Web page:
Q: Did a Teamsters strike hinder aid efforts in Puerto Rico after Hurricane Maria?
A: No. Stories claiming so misrepresented an actual quote from an Air Force colonel.
Large federation of labor unions is strongly Democratic.
A labor union that represents more than 1.6 million public sector employees and retirees.
A Mitt Romney ad running in South Carolina distorts the truth by claiming that the National Labor Relations Board told Boeing Corp., “You can’t build a factory in South Carolina because South Carolina is a right-to-work state.” That misstates the facts. The NLRB’s acting general counsel actually dropped the case. And South Carolina’s right-to-work law wasn’t the focus of the now-dismissed complaint. The acting general counsel had claimed Boeing was punishing workers in another state for union activity.
The Democratic National Committee casts Mitt Romney as an untrustworthy flip-flopper in a lengthy Web video, but pads a long list of examples with some falsehoods and distortions. It’s true that Romney has changed or modified his position on some major issues — including abortion, a federal assault weapons ban and Reaganomics, as the DNC says. But the video strains the truth …
When it comes to truth in labeling, House Republicans are getting off to a poor start with their constantly repeated references to the new health care law as “job-killing.” We find: Independent, nonpartisan experts project …
AFSCME, the big labor union, is running a misleading ad attacking one of the GOP’s premier House candidates. In an attempt to protect a vulnerable freshman Democrat, Rep. John Boccieri of Ohio, AFSCME badly misrepresents his Republican challenger’s stance on taxation. AFSCME’s ad …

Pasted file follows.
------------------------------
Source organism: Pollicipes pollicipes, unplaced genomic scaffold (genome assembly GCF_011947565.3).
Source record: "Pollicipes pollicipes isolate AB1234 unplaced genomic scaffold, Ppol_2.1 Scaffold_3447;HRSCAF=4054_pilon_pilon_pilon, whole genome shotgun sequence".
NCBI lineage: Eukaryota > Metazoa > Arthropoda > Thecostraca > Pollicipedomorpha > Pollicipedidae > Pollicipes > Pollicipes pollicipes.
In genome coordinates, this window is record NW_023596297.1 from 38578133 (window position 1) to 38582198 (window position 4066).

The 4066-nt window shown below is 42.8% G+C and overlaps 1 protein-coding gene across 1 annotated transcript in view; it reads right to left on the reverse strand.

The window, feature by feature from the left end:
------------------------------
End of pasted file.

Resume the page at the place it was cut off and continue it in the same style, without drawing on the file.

In episode 13 of FactCheck Radio, we look at a Republican ad that was condemned by the head of the GOP in New Mexico. Plus, we debunk labor union ads attacking Democratic Sen. Blanche Lincoln of Arkansas, and we update listeners on claims about Muslims and the health care law.
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When the White House and congressional Democrats agreed last month to scale back a Senate-passed tax on high-value health plans, it was widely portrayed as a giveaway to labor unions. For example, the New York Post reported that it was a "sweetheart deal" that would save union members $60 billion, and on its editorial page called it a "bribe" and a "big, fat wet kiss for labor unions," a view quickly echoed by Republican leaders.
The AFL-CIO is running a print ad this week arguing that "the House bill gets it right" on health care. The Senate bill? Not so much, says the labor federation.
Its beef is with the tax in the Senate Finance Committee bill on high-cost (a.k.a. "Cadillac") health care plans. Unions have come out against the tax, saying many of their middle-class members would be affected. The proposal calls for a 40 percent tax on the value of insurance benefits that exceed $21,000 a year for a family or $8,000 for an individual.